D & G Holdings L L C v. Price

Filing 56

MEMORANDUM RULING re 40 MOTION to Dismiss filed by Alex M Azar, II. Signed by Judge Elizabeth E Foote on 11/18/2020. (crt,Keifer, K)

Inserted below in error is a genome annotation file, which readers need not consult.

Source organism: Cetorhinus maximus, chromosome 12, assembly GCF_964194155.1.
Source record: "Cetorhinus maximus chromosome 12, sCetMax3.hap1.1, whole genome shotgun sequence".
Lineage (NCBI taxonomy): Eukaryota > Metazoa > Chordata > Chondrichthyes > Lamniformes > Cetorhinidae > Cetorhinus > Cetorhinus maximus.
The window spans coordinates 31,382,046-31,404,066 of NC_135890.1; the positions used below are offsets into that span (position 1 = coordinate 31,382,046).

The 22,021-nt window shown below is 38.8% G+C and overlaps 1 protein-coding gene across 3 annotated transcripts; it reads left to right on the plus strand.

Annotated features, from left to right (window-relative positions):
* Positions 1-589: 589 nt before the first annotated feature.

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Case 5:17-cv-01045-EEF-MLH Document 56 Filed 11/18/20 Page 1 of 21 PageID #: 518 UNITED STATES DISTRICT COURT WESTERN DISTRICT OF LOUISIANA SHREVEPORT DIVISION D&G HOLDINGS, L.L.C. CIVIL ACTION NO. 17-1045 VERSUS JUDGE ELIZABETH E. FOOTE THOMAS E. PRICE MAGISTRATE JUDGE HORNSBY MEMORANDUM RULING Before the Court is a motion to dismiss [Record Document 40] filed by Defendant, Alex M. Azar, II, (“Secretary”) appearing in his official capacity as the Secretary of the Department of Health and Human Services.1 After the motion was fully briefed, the Court held oral argument and ordered the parties to submit additional briefing. Record Documents 44, 47, and 48. The parties have now filed supplemental briefs, and Defendant’s motion is ripe for review. Record Documents 53 and 55. For the reasons stated herein, Defendant’s motion is GRANTED. I. Background A. Facts D&G Holdings, L.L.C. (“D&G”), operating as Doctors Lab, ran as an independent medical laboratory providing services to nursing homes and homebound individuals throughout Louisiana from 1986 to 2016. In December 2014, a Medicare Zone Program Integrity Contractor called AdvanceMed alleged that Doctors Lab had received Pursuant to Federal Rule of Civil Procedure 25(d), Alex M. Azar, II, Secretary of the United States Department of Health and Human Services, is substituted for former Secretary Thomas E. Price. 1 1 Case 5:17-cv-01045-EEF-MLH Document 56 Filed 11/18/20 Page 2 of 21 PageID #: 519 $8,329,967.03 in overpayments from Medicare, largely due to improper billing practices related to prorating mileage. To reach this figure, AdvanceMed reviewed ninety-nine claims, found an overpayment of $9,894.27, and used statistical analysis and extrapolation. On December 31, 2014, Novitas Solutions, Inc. (“Novitas”), the Medicare Administrative Contractor for Louisiana, relied on AdvanceMed’s review and extrapolation to demand Doctors Lab refund $8,329,967.03 to Medicare. Doctors Lab submitted a redetermination request to Novitas in January 2015, which initiated the five-level administrative appeals process.2 Doctors Lab continued through the administrative appeals process, eventually receiving a fully favorable decision from the Medicare Appeals Council (“Appeals Council”). The Appeals Council concluded that “the case record cannot 2 The Fifth Circuit summarized the five-step process as follows: At the outset, a Medicare Administrative Contractor makes an “initial determination” regarding the overpayment amount. See 42 C.F.R. § 405.920. A provider who is displeased with the Medicare Administrative Contractor's initial determination may then seek a “redetermination”—the first step in a five-step appeal process. Id. §§ 405.940–.958. The redetermination is conducted by employees of the Medicare Administrative Contractor who were not involved in the initial determination. Id. § 405.948. Second, if the provider remains dissatisfied, the provider may request a “reconsideration.” Id. § 405.960. A Qualified Independent Contractor, another private contractor, conducts the “independent” reconsideration. Id. § 405.968. Third, if the provider still remains dissatisfied, the provider may request a hearing before an administrative law judge (ALJ). Id. § 405.1000(a). The ALJ reviews the case de novo. Id. § 405.1000(d). Fourth, either the provider or CMS, through its contractors, may request that the Medicare Appeals Council (Council) review the ALJ's decision. Id. § 405.1100(a). The Council, like the ALJ, reviews the case de novo, and its decision constitutes the Secretary's final decision. Id. § 405.1000(c). Fifth, if all else fails, the provider is entitled to “judicial review of the Secretary's final decision ... as is provided in section 405(g) of this title.” 42 U.S.C. § 1395ff(b)(1)(A). Maxmed Healthcare, Inc. v. Price, 860 F.3d 335, 338 (5th Cir. 2017). 2 Case 5:17-cv-01045-EEF-MLH Document 56 Filed 11/18/20 Page 3 of 21 PageID #: 520 reasonably be relied upon to support a measurement of the overpayment” and reversed the earlier unfavorable decision. Record Document 37-2 at 26-27. The Appeals Council opinion did not address the amount of overpayment that Medicare had recouped prior to the Appeals Council’s decision. According to D&G, it was owed $4,136,258.19 in repayment, plus interest in the amount of $593,294.54 as of August 2017. Record Document 37 at 14, ¶ 37. On the same day that D&G initiated this suit, Novitas repaid Doctors Lab $1,828,133.78. Id. Subtracting this amount, D&G now asserts that the principal owed on the repayment is $2,308,124.41, and that the total interest owed as of December 2019 is $1,138,588.93. Id. Thus, the total amount D&G was owed in December 2019 was $3,446,713.34, but this amount has increased by approximately $20,000 per month because of the interest payments. Id. B. Procedural History In August 2017, D&G commenced the instant suit, asserting that the Court had jurisdiction over the action pursuant to 42 U.S.C. § 405(g), as applied to Medicare appeals by 42 U.S.C. § 1395ff(b)(1)(A). Record Document 1. The Secretary filed a motion to dismiss, arguing that the Court lacked jurisdiction. Record Document 16. This Court granted the motion to dismiss. Record Document 29; D&G Holdings, LLC v. Price, No. CV 17-1045, 2018 WL 3715748 (W.D. La. July 27, 2018), vacated and remanded sub nom. D&G Holdings, L.L.C. v. Azar, 776 F. App'x 845 (5th Cir. 2019). D&G appealed to the Fifth Circuit. Record Document 31. The Fifth Circuit vacated the Court’s prior ruling and remanded the case, instructing the Court to reconsider its holding in light of a recent Fifth Circuit opinion, In re Benjamin, 3 Case 5:17-cv-01045-EEF-MLH Document 56 Filed 11/18/20 Page 4 of 21 PageID #: 521 932 F.3d 293 (5th Cir. 2019).3 D&G Holdings, L.L.C. v. Azar, 776 F. App'x 845, 846 (5th Cir. 2019). It also directed the Court to allow D&G to amend its complaint and add a claim for mandamus under 28 U.S.C. § 1361, noting that the holding in Benjamin means this claim is not barred by 42 U.S.C. § 405(h). Id. at 848. The Fifth Circuit rejected this Court’s characterization of Novitas’s $1.8 million payment to D&G on the day the suit was filed as an “initial determination.” Id. While the court did not say what effect this determination should have on D&G’s claim, it suggested that this is likely relevant to the § 405(g) analysis under Benjamin and to whether D&G has an adequate alternative remedy that could defeat a mandamus claim. Id. D&G has now filed an amended complaint asserting jurisdiction pursuant to either § 405(g) or § 1361. Record Document 37. The Secretary again filed a motion to dismiss for lack of jurisdiction pursuant to Federal Rule of Civil Procedure 12(b)(1), arguing that the Court lacks jurisdiction under both § 405(g) and § 1361. Record Document 40. Additionally, the Secretary asserts that if the Court finds it has mandamus jurisdiction under § 1361, D&G has failed to state a mandamus claim under Rule 12(b)(6). II. Law and Analysis A. Federal Rule of Civil Procedure 12(b)(1) Standard Motions filed under Federal Rule of Civil Procedure 12(b)(1) allow a defendant to challenge the subject matter jurisdiction of the court to hear a case. Ramming v. United States, 281 F.3d 158, 161 (5th Cir. 2001). A district court may “find that subject matter jurisdiction is lacking based on ‘(1) the complaint alone; (2) the complaint supplemented After the Fifth Circuit issued its decision in this case, it withdrew its original decision in Benjamin, 924 F.3d 180 (5th Cir. 2019), and substituted the above-cited opinion. 3 4 Case 5:17-cv-01045-EEF-MLH Document 56 Filed 11/18/20 Page 5 of 21 PageID #: 522 by undisputed facts evidenced in the record; or (3) the complaint supplemented by undisputed facts plus the court’s resolution of disputed facts.’” Wolcott v. Sebelius, 635 F.3d 757, 762 (5th Cir. 2011) (quoting Ramming, 281 F.3d at 161). If such jurisdiction is lacking, the case is properly dismissed. Home Builders Ass'n of Miss., Inc. v. City of Madison, 143 F.3d 1006, 1010 (5th Cir. 1998). As the party asserting jurisdiction, the plaintiff bears the burden of proving that jurisdiction exists. Ramming, 281 F.3d at 161. If a Rule 12(b)(1) motion is filed with other Rule 12 motions, a court should first consider the Rule 12(b)(1) challenge before addressing any challenges based on the merits. Id. B. Federal Rule of Civil Procedure 12(b)(6) Standard In order to survive a motion to dismiss brought under Rule 12(b)(6), a plaintiff must “state a claim to relief that is plausible on its face.” Ashcroft v. Iqbal, 556 U.S. 662, 678 (2009) (quoting Bell Atlantic Corp. v. Twombly, 550 U.S. 544, 570 (2007)). “A claim has facial plausibility when the plaintiff pleads factual content that allows the court to draw the reasonable inference that the defendant is liable for the misconduct alleged.” Id. “Threadbare recitals of the elements of a cause of action, supported by mere conclusory statements, do not suffice.” Id. (quoting Twombly, 550 U.S. at 555). A court must accept as true all of the factual allegations in the complaint in determining whether plaintiff has stated a plausible claim. See Twombly, 550 U.S. at 555; In re Katrina Canal Breaches Litig., 495 F.3d 191, 205 (5th Cir. 2007). However, a court is “not bound to accept as true a legal conclusion couched as a factual allegation.” Papasan v. Allain, 478 U.S. 265, 286 (1986). If a complaint cannot meet this standard, it may be dismissed for failure to state a claim upon which relief can be granted. Iqbal, 556 U.S. at 678–79. A court does not 5 Case 5:17-cv-01045-EEF-MLH Document 56 Filed 11/18/20 Page 6 of 21 PageID #: 523 evaluate a plaintiff’s likelihood for success, but instead determines whether a plaintiff has pleaded a legally cognizable claim. U.S. ex rel. Riley v. St. Luke’s Episcopal Hosp., 355 F.3d 370, 376 (5th Cir. 2004). A dismissal under 12(b)(6) ends the case “at the point of minimum expenditure of time and money by the parties and the court.” Twombly, 550 U.S. at 558. A court may consider “the complaint, its proper attachments, ‘documents incorporated into the complaint by reference, and matters of which a court may take judicial notice.’” Wolcott, 635 F.3d at 763 (quoting Dorsey v. Portfolio Equities, Inc., 540 F.3d 333, 338 (5th Cir. 2008)). C. The Benjamin Framework On appeal, the Fifth Circuit directed the Court to consider its recent decision, In re Benjamin. The case arose when Kenneth Benjamin (“Benjamin”) brought an adversarial proceeding against the Social Security Administration (“SSA”) during his Chapter 7 bankruptcy proceeding, alleging that SSA had wrongfully recouped funds from him. In re Benjamin, 932 F.3d at 295. SSA moved to dismiss Benjamin’s claim for lack of subject matter jurisdiction. Id. It argued that the third sentence of § 405(h)—which says “[n]o action against the United States, the Commissioner of Social Security, or any officer or employee thereof shall be brought under section 1331 or 1346 of title 28 to recover on any claim arising under this subchapter”—acted as a broad bar on courts exercising jurisdiction under other federal statutes, like 28 U.S.C. § 1334, the bankruptcy jurisdictional statute. Id. at 296. The Fifth Circuit rejected this argument and found that the third sentence of § 405(h) acts only as a bar on those statutory grants of jurisdiction 6 Case 5:17-cv-01045-EEF-MLH Document 56 Filed 11/18/20 Page 7 of 21 PageID #: 524 specifically listed in § 405(h). Id. at 298. Therefore, the third sentence of § 405(h) did not bar Benjamin’s claim against SSA under § 1334. Id. The Benjamin court also offered guidance regarding the interpretation of the second sentence of § 405(h). Id. at 300-02. This sentence reads: “No findings of fact or decision of the Commissioner of Social Security shall be reviewed by any person, tribunal, or governmental agency except as herein provided.” 42 U.S.C. § 405(h). The court emphasized that this sentence is distinct from the third sentence and serves two key functions: 1) it “channels claims challenging a certain type of agency decisions (described below) into § 405(g)” and 2) “ensures that § 405(g) is the sole jurisdictional avenue for the channeled claims.” In re Benjamin, 932 F.3d at 300. By comparing § 405(h) with 42 U.S.C. § 405(b)(1), the Fifth Circuit concluded that the second sentence of § 405(h) only channels claims “where the would-be plaintiff is challenging a decision regarding his entitlement to benefits.” Id. at 301. By this, the court meant that “where an individual is not challenging a decision regarding his entitlement to benefits made after an application for payment and therefore not receiving the statutorily-prescribed hearing under subsection (b)(1), his claim never gets channeled under § 405(h)’s second sentence or reviewed by a court under § 405(g).” Id. at 302 (emphasis in original). If a claim is not channeled into § 405(g) by § 405(h), then § 405(g) jurisdiction is unavailable for that claim, and the plaintiff will need an independent basis of jurisdiction. Id. The Benjamin court instructed the bankruptcy court to determine whether Benjamin’s claim was primarily about his entitlement to benefits—meaning “a payment of money because he (or his sister) is disabled—or [about a] claim for money because the 7 Case 5:17-cv-01045-EEF-MLH Document 56 Filed 11/18/20 Page 8 of 21 PageID #: 525 SSA failed to comply with its own regulations in recouping the overpayment.” Id. If it was a claim regarding the entitlement to benefits, the second sentence of § 405(h) channeled the claim into § 405(g). Id. If the claim was primarily a claim for money because of SSA’s failure to comply with its regulations, then the claim is not channeled to § 405(g) and Benjamin could bring his claim under the bankruptcy court’s § 1334 jurisdiction. Id. While Benjamin was decided in the context of a Social Security case, several provisions of the Medicare Act incorporate the same provisions at issue in Benjamin. D&G Holdings, L.L.C., 776 F. App'x at 848, n.2. Thus, the Court will apply that framework to the instant case and the initial determination becomes whether the second sentence of § 405(h), as incorporated by 42 U.S.C. § 1395ii, channels D&G’s claim to § 405(g) as the sole avenue of review—that is, whether D&G’s claim challenges its entitlement to benefits. If it does, then § 405(g) is the sole means of establishing jurisdiction. If it does not, then the Court must consider whether it has mandamus jurisdiction, as that is not barred by the third sentence of § 405(h). D. 42 U.S.C. § 405(g) Jurisdiction The parties agree in their supplemental briefs that D&G’s claim is channeled to review under § 405(g) because its claim challenges D&G’s entitlement to benefits, though they reach this conclusion in materially different ways. This difference begins with how the parties view the action now before the Court. D&G would have the Court consider the instant case as an appeal from its properly exhausted claim before the Appeals Council. The Secretary, however, urges the Court to consider this claim as an independent 8 Case 5:17-cv-01045-EEF-MLH Document 56 Filed 11/18/20 Page 9 of 21 PageID #: 526 challenge to the Secretary’s $1.8 million repayment determination that is separate from the underlying dispute that led to the favorable Appeals Council decision. According to D&G, the Court must focus on the “action” that was channeled through the agency’s appeal process, not on the Secretary’s repayment decision made after the Appeals Council decision in isolation. Record Document 53 at 10. When this appeal is viewed as an extension of the properly exhausted action, D&G argues, its claim is an appeal from the underlying overpayment determination, which the parties agree concerns D&G’s entitlement to benefit payments. Id. at 11. Thus, D&G contends that the second sentence of § 405(h) channels its claim to review under § 405(g), and D&G has met the requirements for administrative exhaustion under § 405(g) such that the Court can now exercise jurisdiction over the instant claim. Id. In contrast, the Secretary maintains that his decision to repay $1.8 million to D&G must be considered separately from D&G’s challenge to the overpayment determination. The Secretary, citing a similar case in a Texas district court, avers that D&G’s challenge to the repayment decision is a challenge to a decision regarding D&G’s entitlement to benefits. Record Document 55 at 10-11. According to the Secretary, this means that § 405(g) is the only jurisdictional avenue available to D&G, but D&G cannot satisfy the requirements of § 405(g) because the Fifth Circuit has already held that the repayment decision was not an “initial determination.” Id. at 11. The Secretary concludes that the lack of an initial determination is fatal to D&G’s claim because § 1395ff(b)(1)(A) limits judicial review under § 405(g) to initial determinations. Record Document 40-1 at 14. 9 Case 5:17-cv-01045-EEF-MLH Document 56 Filed 11/18/20 Page 10 of 21 PageID #: 527 The Court must therefore first determine whether D&G’s claim is best considered as a continuation of the properly exhausted “action” or as a separate claim. If it is one “action,” then the Court has jurisdiction to review the claim under § 405(g) because the case is an appeal of a properly exhausted claim. If it is not one action, the Court will next have to consider whether the challenge to the repayment decision in isolation is a challenge to D&G’s entitlement to benefits such that it is channeled to review under § 405(g) as the only means of establishing jurisdiction. If the claim does not challenge D&G’s entitlement to benefits, the Court must consider whether it has mandamus jurisdiction. 1. One “Action” The Court previously considered whether D&G’s current claim was a continuation of the “action” exhausted through the Medicare appeals process and concluded that it was not. D&G Holdings, LLC, 2018 WL 3715748, at *5. In reaching this conclusion, the Court rejected D&G’s argument that its present claim is the type of “statutory or constitutional contention that the agency does not, or cannot decide” that a court is permitted to review per the Supreme Court’s decision in Shalala v. Illinois Council on Long Term Care, Inc., 529 U.S. 1, 23 (2000). Id. The Court further noted that D&G does not seek reversal or modification of the Appeals Council decision and that D&G characterizes that decision as “fully favorable.” Id. The Court concluded by remarking that the agency’s decision regarding the amount it needed to repay D&G was akin to an “initial determination.” Id. The Fifth Circuit rejected the Court’s analogy to an “initial determination,” but otherwise did “not address the correctness of the” Court’s initial opinion. D&G Holdings, L.L.C., 776 F. App'x at 848. 10 Case 5:17-cv-01045-EEF-MLH Document 56 Filed 11/18/20 Page 11 of 21 PageID #: 528 Based on that rejection, D&G now argues that the Court should reach the opposite conclusion regarding whether the instant case is part of the same “action” exhausted before the Appeals Council. Record Document 44 at 6, 10-11. D&G contends that if the claim at issue here is not akin to an “initial determination,” then the Court should reason instead that it is comparable to the type of reviewable “statutory or constitutional contention that the agency does not, or cannot decide” from Illinois Council. Id. at 10. The Secretary responds that the Court should not consider this as an appeal from the properly exhausted Appeals Council Decision because D&G is asking the Court to be the first to consider its claim that it is entitled to additional repayment amounts. Record Document 47 at 5. Further, he argues that making the factual conclusions necessary to adjudicate the claim would exceed the permissible scope of judicial review, that D&G’s claim remains categorically different than what is reviewable under Illinois Council, and that D&G is attempting to appeal from a fully favorable agency decision, which is not permissible. Id. at 5-7. Despite the Fifth Circuit rejecting the Court’s earlier analogy of the instant claim to an initial determination, the Court again concludes that this case cannot be classified as a continuation of the “action” exhausted by receiving a decision from the Appeals Council. First, as the Court previously concluded, D&G’s claim is not similar to that at issue in Illinois Council. See D&G Holdings, LLC, 2018 WL 3715748, at *4-5 (comparing and contrasting D&G’s claim to the claim in Illinois Council). Second, the Appeals Council decision was fully favorable to D&G, and courts generally do not review fully favorable decisions. In its amended complaint, D&G describes 11 Case 5:17-cv-01045-EEF-MLH Document 56 Filed 11/18/20 Page 12 of 21 PageID #: 529 the Appeals Council Decision as “fully favorable.” Record Document 37 at 2, ¶ 1. D&G now argues that this is not entirely accurate because while D&G’s legal position was vindicated on appeal, it “remains aggrieved because the Secretary has refused to return all of the money recouped and has refused to pay any interest on those funds that belong to D&G.” Record Document 53 at 13. To support its argument, D&G cites multiple cases where a party was permitted to appeal from a favorable decision. Id. The Court does not find these cases persuasive. In the cases cited by D&G, the party seeking to appeal a favorable decision was in some way denied a remedy requested or was able to point to language in the judgment it sought to appeal that would prejudice the party in the future. Forney v. Apfel, 524 U.S. 266, 271 (1998); United States v. Fletcher ex rel. Fletcher, 805 F.3d 596, 602 (5th Cir. 2015). For example, the cases support the proposition that a party may be sufficiently aggrieved from a favorable decision when the party received compensatory but not punitive damages or when the court’s opinion would expose the prevailing party to “considerable litigation expense and potential enormous liability to other policyholders.” Leonard v. Nationwide Mut. Ins. Co., 499 F.3d 419, 428 (5th Cir. 2007); La Plante v. Am. Honda Motor Co., Inc., 27 F.3d 731 (1st Cir. 1994). D&G can make no such claim here. It has not identified any language in the opinion that it now seeks to challenge or that will cause it prejudice in the future. Instead, it argues that it will suffer “substantial financial loss as a result of the Secretary’s implementation of the Secretary’s final decision by failing to repay all recouped funds with interest.” Record Document 53 at 14 (emphasis added). Thus, as D&G itself stated, it is not aggrieved by language in the opinion, but rather by how the Secretary has chosen to implement the 12 Case 5:17-cv-01045-EEF-MLH Document 56 Filed 11/18/20 Page 13 of 21 PageID #: 530 directive of the Appeals Council decision. Because D&G cannot identify a way in which it is aggrieved by the decision it purports to be appealing, it is illogical to conclude that the claim now before the Court is a continuation or appeal of that “action.” Third, D&G argues that it could not correct the instant dispute over the amount of repayment it is owed by reopening the Appeals Council decision. Record Document 53 at 30. It explains that reopening is only permissible for a narrow set of reasons involving new evidence or the existence of a clear error in the earlier opinion. Id. The Secretary does not dispute this and contends that D&G could challenge the repayment amount determination by “seeking a reopening of the contractor’s effectuation of the Council’s decision.” Record Document 55 at 16. This further illustrates that the instant case is best considered as separate from the action challenging the initial overpayment determination—if D&G were to challenge the repayment decision through the agency, it would not be by going back to the Appeals Council decision, but by challenging the contractor’s actions taken in response to the Appeals decision. The Court therefore concludes that D&G’s claim is not a continuation of the “action” exhausted through appeal to the Medicare Appeals Council. 2. Entitlement to Benefits Because D&G’s instant claim is not best considered as a continuation of the “action” appealed through the agency, the Court must next consider whether the claim, in isolation, is challenging D&G’s entitlement to benefits. While the Secretary concedes that D&G’s claim does challenge its entitlement to benefits, Record Document 55 at 10, the Court 13 Case 5:17-cv-01045-EEF-MLH Document 56 Filed 11/18/20 Page 14 of 21 PageID #: 531 cannot simply accept this concession because it is in conflict with the Fifth Circuit’s opinion in this matter.4 When considering the repayment decision in isolation, the Fifth Circuit explained why the repayment decision in this case was not akin to an initial determination. It reasoned that “initial determinations include an ‘initial determination of whether an individual is entitled to benefits’ and ‘the amount of benefits available to the individual’ under Parts A and B of the Medicare Act.” D&G Holdings, L.L.C., 776 F. App'x at 848 (quoting 42 U.S.C. §§ 1395ff(a)(1)(A)-(B)). The court continued, saying: Here, Novitas determined (by unknown means) how much money it had garnished from D&G and sent a check. Determining that amount has nothing to do with whether D&G was entitled to certain benefits or whether a payment should not be made or no longer made for a particular service. Instead, it involves a determination regarding the amounts of funds that Novitas previously allocated to pay D&G’s Medicare debt. Id. Thus, the Fifth Circuit has already concluded that D&G’s claim is not one regarding its entitlement to benefits and this Court is bound to accept that conclusion. Alpha/Omega Ins. Servs., Inc. v. Prudential Ins. Co. of Am., 272 F.3d 276, 279 (5th Cir. 2001). Because D&G’s claim is not about its entitlement to benefits, the second sentence of § 405(h) does not channel the claim to be reviewable under § 405(g), and the Court lacks jurisdiction to consider D&G’s claim under § 405(g). In re Benjamin, 932 F.3d at 300. Nevertheless, because the claim is not channeled to be reviewable only under § 405(g), it may still be reviewable if D&G can identify a separate jurisdictional source. In re Benjamin, 932 F.3d 4 The parties do not address the Fifth Circuit’s language in their briefing on this issue. 14 Case 5:17-cv-01045-EEF-MLH Document 56 Filed 11/18/20 Page 15 of 21 PageID #: 532 at 300; D&G Holdings, L.L.C., 776 F. App’x at 848. In this case, D&G has identified a separate source of possible jurisdiction—28 U.S.C. § 1361. E. 28 U.S.C. § 1361 Mandamus Jurisdiction Section 1361 gives a district court original jurisdiction over “any action in the nature of mandamus to compel an officer or employee of the United States or any agency thereof to perform a duty owed to the plaintiff.” 28 U.S.C. § 1361.The Secretary contends that the Court lacks mandamus jurisdiction under § 1361 because D&G has not established that it has a clear right to receive, or that the Secretary has a nondiscretionary duty to pay, the amount D&G seeks. Record Document 40-1 at 15. D&G counters by arguing that the Secretary has conflated his arguments regarding mandamus jurisdiction and successfully stating a mandamus claim. Record Document 44 at 15. As for jurisdiction, D&G contends that it has successfully alleged that the Secretary has a clear, nondiscretionary duty to repay the amount recouped plus interest. Id. at 14. The mandamus statute makes no substantive changes from the common law of mandamus. Wolcott, 635. F.3d at 766. In considering a Rule 12(b)(1) motion challenging § 1361 jurisdiction, a court should be “mindful to ‘avoid tackling the merits under the ruse of assessing jurisdiction.” Id. at 763 (quoting Jones v. Alexander, 609 F.2d 778, 781 (5th Cir. 1980)). For example, a court should not consider whether the action is properly exhausted when examining whether it has mandamus jurisdiction because that conflates the merits of the claim with jurisdiction. Family Rehab., Inc. v. Azar, 886 F.3d 496, 506 (5th Cir. 2018). The Fifth Circuit has previously found mandamus jurisdiction existed if 15 Case 5:17-cv-01045-EEF-MLH Document 56 Filed 11/18/20 Page 16 of 21 PageID #: 533 “the action is an attempt to compel an officer or employee of the United States or its agency to perform an allegedly nondiscretionary duty.” Wolcott, 635. F.3d at 766. In this case, D&G’s complaint is sufficient to establish mandamus jurisdiction. It alleges that the Secretary has a nondiscretionary duty to repay a principal sum of $2,308,124.41, plus interest, by virtue of the Appeals Council decision, 42 U.S.C. § 1395ddd(f)(2)(B), and 42 C.F.R. § 405.378(j). Record Document 37 at 15, ¶ 41. It alleges that the Secretary has failed to repay this amount and requests an order requiring the Secretary to do so. Id. at 16. Therefore, D&G’s amended complaint successfully alleges that the Court has jurisdiction over its mandamus claim. The Secretary’s arguments are better addressed as an argument that D&G has failed to state a mandamus claim under Federal Rule of Civil Procedure 12(b)(6). F. Failure to State a Mandamus Claim To state a claim for mandamus, a plaintiff must satisfy three elements: 1) the plaintiff has a clear right to relief; 2) the defendant has a clear duty to act; and 3) no other adequate remedy exists. Wolcott, 635 F.3d at 768. A duty is clear when it is “so plainly prescribed as to be free from doubt.” Id. (quoting Giddings v. Chandler, 979 F.2d 1104, 1108 (5th Cir. 1992)). Mandamus is not available to review discretionary acts. Id. The requirement that no other adequate remedy exist demands that a plaintiff exhaust any administrative remedies prior to seeking mandamus. Id. Because the nature of the remedy is “extraordinary,” the decision to grant or deny a writ remains within the discretion of a court even if all three elements are satisfied. Id. 16 Case 5:17-cv-01045-EEF-MLH Document 56 Filed 11/18/20 Page 17 of 21 PageID #: 534 The Secretary argues that D&G cannot satisfy the second and third elements of its claim.5 He asserts that D&G has failed to show that it has a clear right to relief or that the Secretary has a clear, ministerial duty to pay the specific amount D&G alleges the Secretary still owes. He points to the fact that D&G’s expert in this matter has provided several possible calculations of what the Secretary may owe D&G based on how the Court interprets certain payment codes. Record Documents 40-1 at 16-18 and 47 at 9. He also argues that, accepting D&G’s allegations as true, it has failed to satisfy the mandates of Rule 12(b)(6) because the amount D&G alleges it is owed is a conclusory and unsupported assertion. Record Document 40-1 at 20. D&G responds that it can satisfy both elements because 42 U.S.C. § 1395ddd(f)(2)(B) demonstrates that the Secretary has a clear, nondiscretionary duty to repay D&G all previously recouped amounts, plus interest at the rate the government charged interest to D&G. Record Document 44 at 17. It contends that because § 1395ddd(f)(2)(B) does not authorize partial repayment and D&G’s complaint alleges that the Secretary has only partially repaid D&G, he has a clear duty to pay the outstanding amounts. Id. at 17-18. It also asserts that the Court must accept its allegation that over two million dollars remain outstanding as true for purposes of a rule 12(b)(6) motion. Id. at 18. Finally, D&G argues that the Court should not consider the expert evidence at this The Secretary raised arguments relevant to the merits of D&G’s claim when arguing that § 1361 jurisdiction is improper. Because the Court did not consider these arguments in connection with the Secretary’s Rule 12(b)(1) challenge, this section incorporates those arguments. 5 17 Case 5:17-cv-01045-EEF-MLH Document 56 Filed 11/18/20 Page 18 of 21 PageID #: 535 stage because that evidence is not attached to or referenced in the amended complaint. Id. at 19. Both parties direct the Court to consider Wolcott v. Sebelius as support for their position. In Wolcott, the plaintiff brought several mandamus claims, but the one most similar to D&G’s was a claim seeking an order compelling the defendants to “process and pay claims that have been successfully appealed in accordance with final administrative decisions.” Wolcott, 635 F.3d at 768. To support his claim, the plaintiff attached a favorable decision by an ALJ which reversed the agency’s denial of ninety-five claims for services and stated that the plaintiff was entitled to Medicare payment for services rendered in each case. Id. He also attached a remittance notice that corresponded to the list of patients at issue in the ALJ decision and had a handwritten note saying that only one treatment per patient was paid while payment for the remaining treatments for each patient was denied. Id. at 768-69. The defendant challenged the mandamus claim, arguing that Wolcott had failed to plead a set of facts that raised his right to relief beyond speculation because he had failed to include all remittance notices related to the ALJ decision and that Wolcott’s claim was attempting to challenge the Secretary’s exercise of discretion regarding the amount it was obligated to pay by the decision. Id. at 769. The Fifth Circuit considered these arguments and concluded that the plaintiff had stated a mandamus claim. First, it rejected defendant’s argument that Wolcott was seeking to challenge the amount he was repaid. Instead the court concluded that: Wolcott’s complaint does not allege that it was not paid enough for each successively appealed claim; rather, it alleges that the defendants wrongfully redetermined that a subset of the successively appealed claims were not covered by Medicare because the treatments were not medically 18 Case 5:17-cv-01045-EEF-MLH Document 56 Filed 11/18/20 Page 19 of 21 PageID #: 536 necessary, and that these redeterminations denying coverage were in direct contravention to a binding June 23 ALJ decision that already dealt with this issue. Id. at 769. Based on this, the court determined that Wolcott had successfully pleaded that he had a clear right to relief and the defendant had a nondiscretionary duty to act. Id. at 770. The court also rejected the defendant’s argument that Wolcott needed to attach all remittance notices to his complaint and identify each specific line item that it contested from the ALJ decision in order to state a valid claim because a plaintiff has no duty to present evidence upon filing a complaint. Id. at 771. Similar to Wolcott, D&G claims that the Secretary has failed to pay the full amount owed after the Appeals Council’s decision. That is where the comparison breaks down, however. As the Fifth Circuit explained in Wolcott, that plaintiff was challenging the fact that defendants had redetermined that a subset of claims were not payable for the exact reason the ALJ decision had already rejected. The court stated that Wolcott was not alleging that “he was not paid enough for each successively appealed claim.” In contrast, D&G does claim that it was not paid enough for its successfully appealed claim. It seeks to challenge the amount the Secretary paid in order to effectuate the Appeals Council decision. It does not allege that the Secretary re-denied some payment the Appeals Council clearly directed it to pay. It does not allege that the Appeals Council decision determined that any specific amount was recouped and therefore must be returned as an overpayment. Therefore, D&G’s claim is different than that held to be a mandamus claim in Wolcott. 19 Case 5:17-cv-01045-EEF-MLH Document 56 Filed 11/18/20 Page 20 of 21 PageID #: 537 Further, D&G has not directed the Court to any authority from which it can conclude that D&G has a clear right to relief. While the Wolcott court did not require the plaintiff to attach all of the remittance notices to its complaint to survive a motion to dismiss, it relied on the examples the plaintiff did attach in finding that Wolcott had stated a claim for mandamus relief. From this, the court demonstrated that the district court would be able to cross reference each payment the plaintiff alleged had been wrongfully denied with the ALJ decision and determine that payment was clearly owed to the plaintiff based on the ALJ decision. Here, however, D&G has failed to provide such proof or plead that similar proof exists. D&G alleges that the Appeals Council reversed the lower decision and that the Secretary was therefore obligated to repay all recouped funds, plus interest. To support this, D&G attached the favorable Appeals Council decision and cited to § 1395ddd(f)(2)(B) as the source of the nondiscretionary duty to repay all previously recouped funds. D&G’s complaint states $4,136,258.19 was recouped and subject to repayment, that $1,828,133.78 has been repaid, and that $2,308,124.41 plus interest remains to be repaid. What D&G does not do, though, is plead any facts supporting why that calculation is clearly owed. In other words, D&G has pointed to no authority defining what constituted a recouped overpayment that the Secretary was obligated to repay pursuant to § 1395ddd(f)(2)(B). Without identifying any authority directing what payments should be considered as recoupments now subject to repayment pursuant to the Appeals Council decision, the Court would be tasked with deciding this. Therefore, D&G has failed to plead 20 Case 5:17-cv-01045-EEF-MLH Document 56 Filed 11/18/20 Page 21 of 21 PageID #: 538 that it has a clear right to relief, and it has thus not established all elements of its mandamus claim. As such, D&G has failed to state a claim under § 1361. III. Conclusion Because the Court lacks jurisdiction to hear Plaintiff’s claim under 42 U.S.C. § 405(g) and because Plaintiff has failed to state a claim under 28 U.S.C. § 1361, Defendant’s motion to dismiss [Record Document 40] is GRANTED. A judgment consistent with this ruling will be issued herewith. THUS DONE AND SIGNED this 18th day of November, 2020. ELIZABETH E. FOOTE UNITED STATES DISTRICT JUDGE 21